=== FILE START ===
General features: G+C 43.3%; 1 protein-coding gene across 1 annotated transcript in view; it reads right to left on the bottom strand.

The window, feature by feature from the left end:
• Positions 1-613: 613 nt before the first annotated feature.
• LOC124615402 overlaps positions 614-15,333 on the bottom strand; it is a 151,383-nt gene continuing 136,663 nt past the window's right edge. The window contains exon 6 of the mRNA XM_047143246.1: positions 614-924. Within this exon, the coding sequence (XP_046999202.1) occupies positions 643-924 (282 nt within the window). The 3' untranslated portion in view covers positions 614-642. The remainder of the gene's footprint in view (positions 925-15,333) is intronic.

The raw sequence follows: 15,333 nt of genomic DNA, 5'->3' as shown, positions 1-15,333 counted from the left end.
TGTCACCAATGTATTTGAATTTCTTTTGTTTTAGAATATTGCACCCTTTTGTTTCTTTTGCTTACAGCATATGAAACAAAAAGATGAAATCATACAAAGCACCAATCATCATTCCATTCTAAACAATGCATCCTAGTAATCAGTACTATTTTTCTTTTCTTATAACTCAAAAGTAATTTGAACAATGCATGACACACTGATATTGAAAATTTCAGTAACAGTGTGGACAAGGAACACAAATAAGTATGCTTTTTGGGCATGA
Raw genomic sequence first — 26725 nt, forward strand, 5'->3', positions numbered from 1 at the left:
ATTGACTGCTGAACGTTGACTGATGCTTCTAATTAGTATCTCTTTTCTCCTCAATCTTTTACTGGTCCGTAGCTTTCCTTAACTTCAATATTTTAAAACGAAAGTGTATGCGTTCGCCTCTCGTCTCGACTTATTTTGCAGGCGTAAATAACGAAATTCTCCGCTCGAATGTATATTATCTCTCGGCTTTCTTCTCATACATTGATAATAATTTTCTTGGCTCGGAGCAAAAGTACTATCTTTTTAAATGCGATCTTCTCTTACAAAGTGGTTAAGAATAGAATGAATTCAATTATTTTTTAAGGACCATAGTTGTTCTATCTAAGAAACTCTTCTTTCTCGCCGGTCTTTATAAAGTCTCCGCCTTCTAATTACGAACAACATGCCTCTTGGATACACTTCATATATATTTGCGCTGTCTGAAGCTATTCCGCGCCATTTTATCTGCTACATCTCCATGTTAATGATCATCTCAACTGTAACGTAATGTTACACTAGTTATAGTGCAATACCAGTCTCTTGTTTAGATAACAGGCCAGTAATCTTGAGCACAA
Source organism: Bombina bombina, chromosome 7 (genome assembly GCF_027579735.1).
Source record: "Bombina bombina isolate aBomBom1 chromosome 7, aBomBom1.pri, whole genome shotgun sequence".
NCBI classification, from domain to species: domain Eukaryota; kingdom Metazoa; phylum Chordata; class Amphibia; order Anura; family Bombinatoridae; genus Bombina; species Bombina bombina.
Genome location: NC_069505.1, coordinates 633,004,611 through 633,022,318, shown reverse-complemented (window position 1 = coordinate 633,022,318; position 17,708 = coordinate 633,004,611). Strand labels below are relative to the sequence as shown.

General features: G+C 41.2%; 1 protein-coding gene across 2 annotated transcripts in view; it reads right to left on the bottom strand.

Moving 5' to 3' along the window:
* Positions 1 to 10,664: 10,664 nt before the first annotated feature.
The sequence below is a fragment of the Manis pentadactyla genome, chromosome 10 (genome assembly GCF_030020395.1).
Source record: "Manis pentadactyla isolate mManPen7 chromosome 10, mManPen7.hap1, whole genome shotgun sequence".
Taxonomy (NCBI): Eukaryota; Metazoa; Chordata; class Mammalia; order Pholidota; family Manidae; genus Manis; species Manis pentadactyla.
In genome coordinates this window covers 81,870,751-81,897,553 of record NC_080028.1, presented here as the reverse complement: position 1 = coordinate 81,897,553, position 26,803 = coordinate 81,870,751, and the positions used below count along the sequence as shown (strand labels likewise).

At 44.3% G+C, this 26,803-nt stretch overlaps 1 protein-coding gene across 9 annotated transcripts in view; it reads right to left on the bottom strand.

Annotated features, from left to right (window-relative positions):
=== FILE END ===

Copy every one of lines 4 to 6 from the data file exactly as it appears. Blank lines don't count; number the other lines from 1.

• LOC124615402 overlaps positions 614-15,333 on the bottom strand; it is a 151,383-nt gene continuing 136,663 nt past the window's right edge. The window contains exon 6 of the mRNA XM_047143246.1: positions 614-924. Within this exon, the coding sequence (XP_046999202.1) occupies positions 643-924 (282 nt within the window). The 3' untranslated portion in view covers positions 614-642. The remainder of the gene's footprint in view (positions 925-15,333) is intronic.

The raw sequence follows: 15,333 nt of genomic DNA, 5'->3' as shown, positions 1-15,333 counted from the left end.
TGTCACCAATGTATTTGAATTTCTTTTGTTTTAGAATATTGCACCCTTTTGTTTCTTTTGCTTACAGCATATGAAACAAAAAGATGAAATCATACAAAGCACCAATCATCATTCCATTCTAAACAATGCATCCTAGTAATCAGTACTATTTTTCTTTTCTTATAACTCAAAAGTAATTTGAACAATGCATGACACACTGATATTGAAAATTTCAGTAACAGTGTGGACAAGGAACACAAATAAGTATGCTTTTTGGGCATGA